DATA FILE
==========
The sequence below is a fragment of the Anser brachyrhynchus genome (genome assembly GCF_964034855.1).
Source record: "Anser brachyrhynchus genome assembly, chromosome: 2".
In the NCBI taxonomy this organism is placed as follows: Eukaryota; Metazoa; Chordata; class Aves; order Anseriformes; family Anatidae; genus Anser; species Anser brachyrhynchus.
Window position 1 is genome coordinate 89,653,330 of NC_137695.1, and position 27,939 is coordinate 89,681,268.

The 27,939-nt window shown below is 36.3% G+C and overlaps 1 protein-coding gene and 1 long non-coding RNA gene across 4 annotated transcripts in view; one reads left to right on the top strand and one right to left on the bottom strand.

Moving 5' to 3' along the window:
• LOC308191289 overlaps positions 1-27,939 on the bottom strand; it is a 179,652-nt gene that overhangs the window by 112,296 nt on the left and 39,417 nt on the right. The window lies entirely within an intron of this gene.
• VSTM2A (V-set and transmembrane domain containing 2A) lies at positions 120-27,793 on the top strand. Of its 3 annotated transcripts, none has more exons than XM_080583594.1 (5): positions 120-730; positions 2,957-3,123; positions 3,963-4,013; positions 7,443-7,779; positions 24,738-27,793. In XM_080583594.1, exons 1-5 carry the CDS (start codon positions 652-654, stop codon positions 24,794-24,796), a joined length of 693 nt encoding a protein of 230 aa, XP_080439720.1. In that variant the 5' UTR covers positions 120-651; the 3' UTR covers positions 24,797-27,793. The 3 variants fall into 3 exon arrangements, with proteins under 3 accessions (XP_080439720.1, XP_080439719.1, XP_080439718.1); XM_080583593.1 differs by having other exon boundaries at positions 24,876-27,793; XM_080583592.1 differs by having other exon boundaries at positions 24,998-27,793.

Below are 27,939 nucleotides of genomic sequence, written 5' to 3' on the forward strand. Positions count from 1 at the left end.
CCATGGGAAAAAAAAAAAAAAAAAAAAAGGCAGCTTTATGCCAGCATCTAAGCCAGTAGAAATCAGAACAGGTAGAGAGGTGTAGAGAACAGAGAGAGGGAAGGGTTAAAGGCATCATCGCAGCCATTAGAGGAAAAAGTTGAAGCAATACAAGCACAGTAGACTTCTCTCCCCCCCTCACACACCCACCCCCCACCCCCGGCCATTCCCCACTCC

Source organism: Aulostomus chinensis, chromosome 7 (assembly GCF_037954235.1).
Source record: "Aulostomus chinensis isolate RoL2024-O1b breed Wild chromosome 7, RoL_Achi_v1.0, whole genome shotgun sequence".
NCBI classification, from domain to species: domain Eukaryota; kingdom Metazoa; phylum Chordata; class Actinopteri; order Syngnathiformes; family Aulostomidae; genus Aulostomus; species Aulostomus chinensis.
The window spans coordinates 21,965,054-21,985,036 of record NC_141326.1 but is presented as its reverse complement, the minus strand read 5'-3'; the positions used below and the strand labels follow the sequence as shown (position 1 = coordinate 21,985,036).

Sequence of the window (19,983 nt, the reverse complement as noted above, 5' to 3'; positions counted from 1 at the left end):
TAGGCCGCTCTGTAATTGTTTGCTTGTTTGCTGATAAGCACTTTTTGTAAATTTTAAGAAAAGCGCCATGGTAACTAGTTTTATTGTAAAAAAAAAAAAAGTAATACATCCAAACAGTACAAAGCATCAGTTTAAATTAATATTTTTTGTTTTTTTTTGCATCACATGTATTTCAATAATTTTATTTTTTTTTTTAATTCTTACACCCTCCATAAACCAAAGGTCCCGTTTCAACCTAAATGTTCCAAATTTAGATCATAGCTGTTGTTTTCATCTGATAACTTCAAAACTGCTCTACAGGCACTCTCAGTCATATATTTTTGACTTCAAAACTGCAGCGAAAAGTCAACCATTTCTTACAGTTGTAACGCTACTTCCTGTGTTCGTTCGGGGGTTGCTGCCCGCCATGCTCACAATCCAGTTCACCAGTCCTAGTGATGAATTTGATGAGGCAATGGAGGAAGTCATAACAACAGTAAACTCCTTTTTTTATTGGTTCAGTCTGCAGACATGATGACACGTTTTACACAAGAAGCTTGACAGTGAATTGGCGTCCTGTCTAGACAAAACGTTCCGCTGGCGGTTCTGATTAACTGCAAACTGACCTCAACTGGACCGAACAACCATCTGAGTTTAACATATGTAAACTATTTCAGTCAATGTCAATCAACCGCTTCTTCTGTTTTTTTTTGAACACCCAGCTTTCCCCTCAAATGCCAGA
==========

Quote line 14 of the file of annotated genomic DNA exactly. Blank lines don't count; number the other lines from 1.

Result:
The window spans coordinates 21,965,054-21,985,036 of record NC_141326.1 but is presented as its reverse complement, the minus strand read 5'-3'; the positions used below and the strand labels follow the sequence as shown (position 1 = coordinate 21,985,036).